Data Quality: Too much of a good thing?
Having definitively established that good DQ underpins good BI, the only practical counter argument was one of degrees – that is, how perfect does your data really need to be?
To answer this, Enterprise BI Architect (VP) at The Bank of New York, Ron van der Laan, went back to basics. Laan stated that organizational data sets should be optimized to the point where they can easily and continually generate accurate reports for accurate decision-making, and no further.
“Maximizing your DQ makes a lot of sense up to a certain level. Beyond this level, the cost often exceeds the gains. Addressing the last of the DQ issues is always the most expensive,” said Laan.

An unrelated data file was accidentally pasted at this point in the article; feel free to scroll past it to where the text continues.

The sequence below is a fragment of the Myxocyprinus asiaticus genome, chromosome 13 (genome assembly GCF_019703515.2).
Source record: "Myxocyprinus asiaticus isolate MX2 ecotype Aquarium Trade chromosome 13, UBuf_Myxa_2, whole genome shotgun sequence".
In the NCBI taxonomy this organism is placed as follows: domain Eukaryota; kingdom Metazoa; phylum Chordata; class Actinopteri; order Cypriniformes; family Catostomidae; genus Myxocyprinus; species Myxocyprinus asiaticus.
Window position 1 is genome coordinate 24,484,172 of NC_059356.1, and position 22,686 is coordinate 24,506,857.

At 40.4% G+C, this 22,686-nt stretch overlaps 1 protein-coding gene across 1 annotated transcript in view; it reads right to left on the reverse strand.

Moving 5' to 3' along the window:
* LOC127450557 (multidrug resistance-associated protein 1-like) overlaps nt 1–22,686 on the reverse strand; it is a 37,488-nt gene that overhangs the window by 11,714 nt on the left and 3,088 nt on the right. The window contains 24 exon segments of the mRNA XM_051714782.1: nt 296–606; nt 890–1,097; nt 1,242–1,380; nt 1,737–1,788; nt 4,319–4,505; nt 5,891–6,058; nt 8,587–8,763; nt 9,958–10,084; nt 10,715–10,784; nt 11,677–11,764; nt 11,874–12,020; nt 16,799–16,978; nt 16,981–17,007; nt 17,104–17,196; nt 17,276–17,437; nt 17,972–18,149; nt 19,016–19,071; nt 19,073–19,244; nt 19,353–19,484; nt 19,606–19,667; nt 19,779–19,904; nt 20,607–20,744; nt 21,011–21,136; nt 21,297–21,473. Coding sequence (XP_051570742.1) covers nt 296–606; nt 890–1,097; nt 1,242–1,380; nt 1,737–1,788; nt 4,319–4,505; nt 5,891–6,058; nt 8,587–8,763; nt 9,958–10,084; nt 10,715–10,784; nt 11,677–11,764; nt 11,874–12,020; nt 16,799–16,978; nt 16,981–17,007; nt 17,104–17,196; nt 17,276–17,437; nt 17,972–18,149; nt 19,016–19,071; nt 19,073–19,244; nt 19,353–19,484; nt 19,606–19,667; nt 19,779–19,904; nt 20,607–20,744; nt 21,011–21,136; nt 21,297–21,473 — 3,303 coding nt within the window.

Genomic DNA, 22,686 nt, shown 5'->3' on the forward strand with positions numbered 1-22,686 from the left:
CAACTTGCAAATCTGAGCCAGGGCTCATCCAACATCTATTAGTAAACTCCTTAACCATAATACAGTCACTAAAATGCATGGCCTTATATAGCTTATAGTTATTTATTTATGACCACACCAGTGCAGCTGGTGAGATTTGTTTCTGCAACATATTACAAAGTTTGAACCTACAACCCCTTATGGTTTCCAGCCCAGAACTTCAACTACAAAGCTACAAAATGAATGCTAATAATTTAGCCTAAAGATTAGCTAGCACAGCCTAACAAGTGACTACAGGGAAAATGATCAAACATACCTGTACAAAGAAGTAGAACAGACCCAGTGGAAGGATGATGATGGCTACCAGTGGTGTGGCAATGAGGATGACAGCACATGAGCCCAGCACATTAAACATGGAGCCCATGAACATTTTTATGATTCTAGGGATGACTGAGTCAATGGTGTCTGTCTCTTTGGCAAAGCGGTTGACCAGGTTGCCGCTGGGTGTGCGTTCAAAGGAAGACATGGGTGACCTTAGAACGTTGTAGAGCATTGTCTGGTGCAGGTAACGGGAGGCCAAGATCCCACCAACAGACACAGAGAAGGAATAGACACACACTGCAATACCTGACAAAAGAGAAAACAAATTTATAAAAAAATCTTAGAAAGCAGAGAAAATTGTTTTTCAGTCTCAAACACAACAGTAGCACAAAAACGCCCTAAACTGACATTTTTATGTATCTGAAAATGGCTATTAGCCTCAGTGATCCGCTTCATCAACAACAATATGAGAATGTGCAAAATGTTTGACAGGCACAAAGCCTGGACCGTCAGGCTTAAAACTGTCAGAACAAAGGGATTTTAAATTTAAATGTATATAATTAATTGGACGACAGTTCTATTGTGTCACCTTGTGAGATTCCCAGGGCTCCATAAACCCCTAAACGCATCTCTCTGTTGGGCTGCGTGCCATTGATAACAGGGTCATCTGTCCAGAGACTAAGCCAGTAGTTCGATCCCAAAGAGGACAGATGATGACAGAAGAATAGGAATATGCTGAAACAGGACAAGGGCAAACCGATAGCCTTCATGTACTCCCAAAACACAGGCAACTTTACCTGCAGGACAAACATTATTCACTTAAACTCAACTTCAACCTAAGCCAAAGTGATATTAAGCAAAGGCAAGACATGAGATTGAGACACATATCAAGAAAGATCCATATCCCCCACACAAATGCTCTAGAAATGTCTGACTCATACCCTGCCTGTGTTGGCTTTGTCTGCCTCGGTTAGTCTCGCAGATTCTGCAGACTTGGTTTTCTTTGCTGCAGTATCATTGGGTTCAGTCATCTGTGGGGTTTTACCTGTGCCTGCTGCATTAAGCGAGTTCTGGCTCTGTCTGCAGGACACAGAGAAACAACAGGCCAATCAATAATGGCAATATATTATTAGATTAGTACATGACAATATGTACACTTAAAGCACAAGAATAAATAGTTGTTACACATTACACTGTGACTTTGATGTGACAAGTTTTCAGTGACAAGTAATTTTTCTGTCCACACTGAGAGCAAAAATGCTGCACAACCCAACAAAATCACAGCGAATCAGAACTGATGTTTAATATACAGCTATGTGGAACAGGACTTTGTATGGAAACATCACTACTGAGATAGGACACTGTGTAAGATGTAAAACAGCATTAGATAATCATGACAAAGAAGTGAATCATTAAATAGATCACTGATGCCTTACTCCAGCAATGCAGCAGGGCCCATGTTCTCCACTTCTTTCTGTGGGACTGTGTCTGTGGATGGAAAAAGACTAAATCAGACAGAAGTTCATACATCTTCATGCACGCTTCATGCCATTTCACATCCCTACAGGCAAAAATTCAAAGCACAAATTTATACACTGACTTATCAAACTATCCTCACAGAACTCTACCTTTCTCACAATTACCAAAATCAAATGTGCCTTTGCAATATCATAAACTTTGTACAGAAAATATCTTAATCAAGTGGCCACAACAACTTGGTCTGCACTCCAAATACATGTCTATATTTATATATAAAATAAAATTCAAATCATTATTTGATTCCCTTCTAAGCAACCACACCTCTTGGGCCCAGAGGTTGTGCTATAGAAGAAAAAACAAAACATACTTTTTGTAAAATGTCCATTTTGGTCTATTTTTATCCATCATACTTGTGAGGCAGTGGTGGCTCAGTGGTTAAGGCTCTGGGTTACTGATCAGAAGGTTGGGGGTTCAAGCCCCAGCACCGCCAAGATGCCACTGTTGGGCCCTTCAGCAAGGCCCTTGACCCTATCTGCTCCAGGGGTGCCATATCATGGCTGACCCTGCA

“Based on your budget constraints, increase your DQ to a level that is more than good enough for the business to make solid decisions, and use your remaining funds to add value to your BI layer. This way you will optimize your investment in your BI solution.”
This attitude is shared by data science evangelist, Mike Loukides, who made the following statement in a blog post by OpenBI co-founder, Steve Miller, on Information Management:
“Do you really care if you have 1,010 or 1,012 Twitter followers? Precision has an allure, but in most data-driven applications outside of finance, that allure is deceptive. Most data analysis is comparative: if you’re asking whether sales to Northern Europe are increasing faster than sales to Southern Europe, you aren’t concerned about the difference between 5.92 percent annual growth and 5.93 percent.”